Geneva – The world experienced unprecedented high-impact climate extremes during the 2001-2010 decade, which was the warmest since the start of modern measurements in 1850 and continued an extended period of pronounced global warming. More national temperature records were reported broken than in any previous decade, according to a new report by the World Meteorological Organization (WMO).
The report, “The Global Climate 2001-2010, A Decade of Climate Extremes”, analysed global and regional temperatures and precipitation, as well as extreme weather events such as the heat waves in Europe and Russia, Hurricane Katrina in the United States of America, Tropical Cyclone Nargis in Myanmar, droughts in the Amazon Basin, Australia and East Africa and floods in Pakistan.
The decade was the warmest for both hemispheres and for both land and ocean surface temperatures. The record warmth was accompanied by a rapid decline in Arctic sea ice, and accelerating loss of net mass from the Greenland and Antarctic ice sheets and from the world’s glaciers. As a result of this wide-spread melting and the thermal expansion of sea water, global mean sea levels rose about 3 millimetres (mm) per year, about double the observed 20th century trend of 1.6 mm per year. Global sea level averaged over the decade was about 20 cm higher than that of 1880, according to the report.
The WMO report charted rising atmospheric concentrations of greenhouse gases. Global-average concentrations of carbon dioxide in the atmosphere rose to 389 parts per million in 2010 (an increase of 39% since the start of the industrial era in 1750), methane to 1808.0 parts per billion (158%) and nitrous oxide to 323.2 parts per billion (20%).
“A decade is the minimum possible time-frame for meaningful assessments of climate change,” said WMO Secretary-General Michel Jarraud. “WMO’s report shows that global warming was significant from 1971 to 2010 and that the decadal rate of increase between 1991-2000 and 2001-2010 was unprecedented. Rising concentrations of heat-trapping greenhouse gases are changing our climate, with far reaching implications for our environment and our oceans, which are absorbing both carbon dioxide and heat.”
“Natural climate variability, caused in part by interactions between our atmosphere and oceans – as evidenced by El Niño and La Niña events – means that some years are cooler than others. On an annual basis, the global temperature curve is not a smooth one. On a long-term basis, the underlying trend is clearly in an upward direction, more so in recent times,” said Mr. Jarraud.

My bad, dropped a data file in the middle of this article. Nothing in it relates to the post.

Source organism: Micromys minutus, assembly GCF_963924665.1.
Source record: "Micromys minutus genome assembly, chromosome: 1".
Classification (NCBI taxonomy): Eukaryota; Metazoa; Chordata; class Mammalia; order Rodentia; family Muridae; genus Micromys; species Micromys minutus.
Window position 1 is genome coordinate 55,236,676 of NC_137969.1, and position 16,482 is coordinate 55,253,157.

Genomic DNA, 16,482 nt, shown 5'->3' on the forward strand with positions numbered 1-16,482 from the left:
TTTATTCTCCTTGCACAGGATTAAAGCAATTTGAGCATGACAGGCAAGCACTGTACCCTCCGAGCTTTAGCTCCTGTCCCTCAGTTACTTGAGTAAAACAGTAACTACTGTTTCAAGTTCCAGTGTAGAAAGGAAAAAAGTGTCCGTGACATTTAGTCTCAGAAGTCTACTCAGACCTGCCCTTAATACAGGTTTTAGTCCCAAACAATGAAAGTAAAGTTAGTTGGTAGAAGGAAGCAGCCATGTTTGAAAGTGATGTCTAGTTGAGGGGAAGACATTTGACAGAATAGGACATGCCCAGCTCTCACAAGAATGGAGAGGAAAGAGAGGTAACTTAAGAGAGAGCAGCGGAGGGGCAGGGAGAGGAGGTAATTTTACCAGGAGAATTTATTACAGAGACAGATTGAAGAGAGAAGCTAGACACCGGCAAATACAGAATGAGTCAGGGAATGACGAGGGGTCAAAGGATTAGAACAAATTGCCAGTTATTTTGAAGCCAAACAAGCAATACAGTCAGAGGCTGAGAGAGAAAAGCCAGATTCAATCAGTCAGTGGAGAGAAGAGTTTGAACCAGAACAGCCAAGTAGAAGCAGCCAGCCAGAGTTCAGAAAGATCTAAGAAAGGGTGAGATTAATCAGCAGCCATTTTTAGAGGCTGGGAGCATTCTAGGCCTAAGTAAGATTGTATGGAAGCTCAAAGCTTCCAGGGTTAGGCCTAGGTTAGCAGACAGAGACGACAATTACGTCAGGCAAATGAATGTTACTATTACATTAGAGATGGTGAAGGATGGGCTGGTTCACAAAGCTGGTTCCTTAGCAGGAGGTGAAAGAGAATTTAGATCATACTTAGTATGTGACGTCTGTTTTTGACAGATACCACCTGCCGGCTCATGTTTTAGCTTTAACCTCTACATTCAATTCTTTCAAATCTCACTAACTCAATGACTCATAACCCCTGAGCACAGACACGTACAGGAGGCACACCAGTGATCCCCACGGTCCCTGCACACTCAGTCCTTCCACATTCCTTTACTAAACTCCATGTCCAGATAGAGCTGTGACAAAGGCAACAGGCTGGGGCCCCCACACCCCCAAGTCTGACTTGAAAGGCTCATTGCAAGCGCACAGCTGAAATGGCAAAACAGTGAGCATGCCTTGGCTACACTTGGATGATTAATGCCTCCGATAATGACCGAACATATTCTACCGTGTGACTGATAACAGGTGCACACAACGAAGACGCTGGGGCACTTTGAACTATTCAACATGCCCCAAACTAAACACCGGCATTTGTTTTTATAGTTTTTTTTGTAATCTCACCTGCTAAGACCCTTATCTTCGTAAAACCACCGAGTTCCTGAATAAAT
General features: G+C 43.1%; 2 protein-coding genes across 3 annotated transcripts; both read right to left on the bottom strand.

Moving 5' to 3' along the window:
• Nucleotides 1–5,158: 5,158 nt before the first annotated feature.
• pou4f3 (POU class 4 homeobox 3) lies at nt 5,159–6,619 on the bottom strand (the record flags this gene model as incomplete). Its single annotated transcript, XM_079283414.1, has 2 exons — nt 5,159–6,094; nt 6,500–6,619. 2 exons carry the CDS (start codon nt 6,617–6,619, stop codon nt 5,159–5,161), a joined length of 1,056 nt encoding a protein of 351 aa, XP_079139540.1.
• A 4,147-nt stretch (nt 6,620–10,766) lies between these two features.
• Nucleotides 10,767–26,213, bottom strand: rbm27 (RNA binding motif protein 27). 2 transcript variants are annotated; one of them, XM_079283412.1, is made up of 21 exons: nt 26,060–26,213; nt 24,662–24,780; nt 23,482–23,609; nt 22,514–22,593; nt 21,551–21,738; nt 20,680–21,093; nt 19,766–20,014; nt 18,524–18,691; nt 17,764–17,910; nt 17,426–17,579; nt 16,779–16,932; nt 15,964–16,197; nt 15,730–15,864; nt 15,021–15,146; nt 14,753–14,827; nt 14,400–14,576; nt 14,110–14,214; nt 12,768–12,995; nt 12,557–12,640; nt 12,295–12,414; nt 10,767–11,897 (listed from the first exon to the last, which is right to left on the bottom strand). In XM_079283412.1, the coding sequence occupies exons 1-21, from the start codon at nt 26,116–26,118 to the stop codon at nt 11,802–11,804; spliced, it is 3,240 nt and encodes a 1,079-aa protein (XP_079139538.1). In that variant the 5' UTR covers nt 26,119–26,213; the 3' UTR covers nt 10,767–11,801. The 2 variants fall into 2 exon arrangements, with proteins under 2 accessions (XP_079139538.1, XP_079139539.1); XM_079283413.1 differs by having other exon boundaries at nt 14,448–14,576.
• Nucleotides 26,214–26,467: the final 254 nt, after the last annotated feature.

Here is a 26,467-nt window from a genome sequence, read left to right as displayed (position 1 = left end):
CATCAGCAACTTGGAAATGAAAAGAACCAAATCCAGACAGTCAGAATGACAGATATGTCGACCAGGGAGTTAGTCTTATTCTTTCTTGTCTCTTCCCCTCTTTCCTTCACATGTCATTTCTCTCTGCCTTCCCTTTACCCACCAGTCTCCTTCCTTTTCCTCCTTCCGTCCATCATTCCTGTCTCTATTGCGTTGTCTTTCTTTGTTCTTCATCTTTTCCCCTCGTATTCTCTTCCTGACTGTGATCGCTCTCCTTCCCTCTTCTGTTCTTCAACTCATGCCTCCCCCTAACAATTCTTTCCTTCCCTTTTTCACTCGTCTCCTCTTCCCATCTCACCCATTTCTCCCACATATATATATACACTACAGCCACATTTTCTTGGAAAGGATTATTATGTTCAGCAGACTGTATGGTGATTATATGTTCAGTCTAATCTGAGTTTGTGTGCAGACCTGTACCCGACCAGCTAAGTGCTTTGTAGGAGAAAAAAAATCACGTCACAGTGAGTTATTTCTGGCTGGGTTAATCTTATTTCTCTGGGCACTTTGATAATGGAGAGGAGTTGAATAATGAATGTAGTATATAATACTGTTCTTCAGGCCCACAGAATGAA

Between 2001 and 2010, there was no major El Niño event, which normally leads to higher temperatures (as occurred in the then-record warm year of 1998). Much of the decade experienced either cooling La Niña or neutral conditions, except for the 2009/2010 moderate to strong El Niño.
The 100-page report and an executive summary, incorporating findings from a unique survey of 139 National Meteorological and Hydrological Services and socio-economic data and analysis from several UN agencies and partners, were released to coincide with the first session of the Intergovernmental Board on Climate Services. This Board is overseeing the implementation of the Global Framework for Climate Services – an international initiative to improve and expand scientifically-based climate information to help society cope with the natural variability of our climate and human-induced climate change.
“A decadal perspective makes it possible to assess trends in the climate system and anticipate the future. It can also inform efforts to develop operational climate services that provide information and forecasts for decision-making in agriculture, health, disaster risk, water resources and other sectors. These efforts are being coordinated through the WMO-led Global Framework for Climate Services,” said Mr. Jarraud.
“Climate services are more necessary than ever to help us cope with global changes in our climate, which are accentuated at regional and national scales. Despite the significant decrease in casualties due to severe storms and flooding, the WMO report highlighted an alarming impact on health and mortality rates caused by the European and Russian heat waves. Given that climate change is expected to lead to more frequent and intense heat waves, we need to be prepared,” said Mr. Jarraud.
The average land and ocean-surface temperature for the decade 2001-2010 was estimated to be 14.47°C, or 0.47°C above the 1961–1990 global average and +0.21°C above the 1991–2000 global average (with a factor of uncertainty of ± 0.1°C).
The decadal rate of increase in the global temperature accelerated between 1971 and 2010. The global temperature increased at an average estimated rate of 0.17°C per decade during that period, compared with 0.062°C per decade for the entire 1880-2010 period. The average 2001-2010 decadal temperature was 0.21°C warmer than 1991–2000, which in turn was +0.14°C warmer than 1981-1990.
Every year of the decade except 2008 was among the 10 warmest years on record. The warmest year ever recorded was 2010, with a temperature estimated at 0.54°C above the 14.0°C long term average of 1961-1990 base period, followed closely by 2005.
Above-average temperatures were observed over most parts of the globe in 2001-2010. This was particularly marked in the higher latitudes of the northern hemisphere. Greenland recorded the largest decadal temperature anomaly, at +1.71°C above the long-term average and with a temperature in 2010 of +3.2°C above average. Africa experienced warmer than normal conditions in every year of the decade.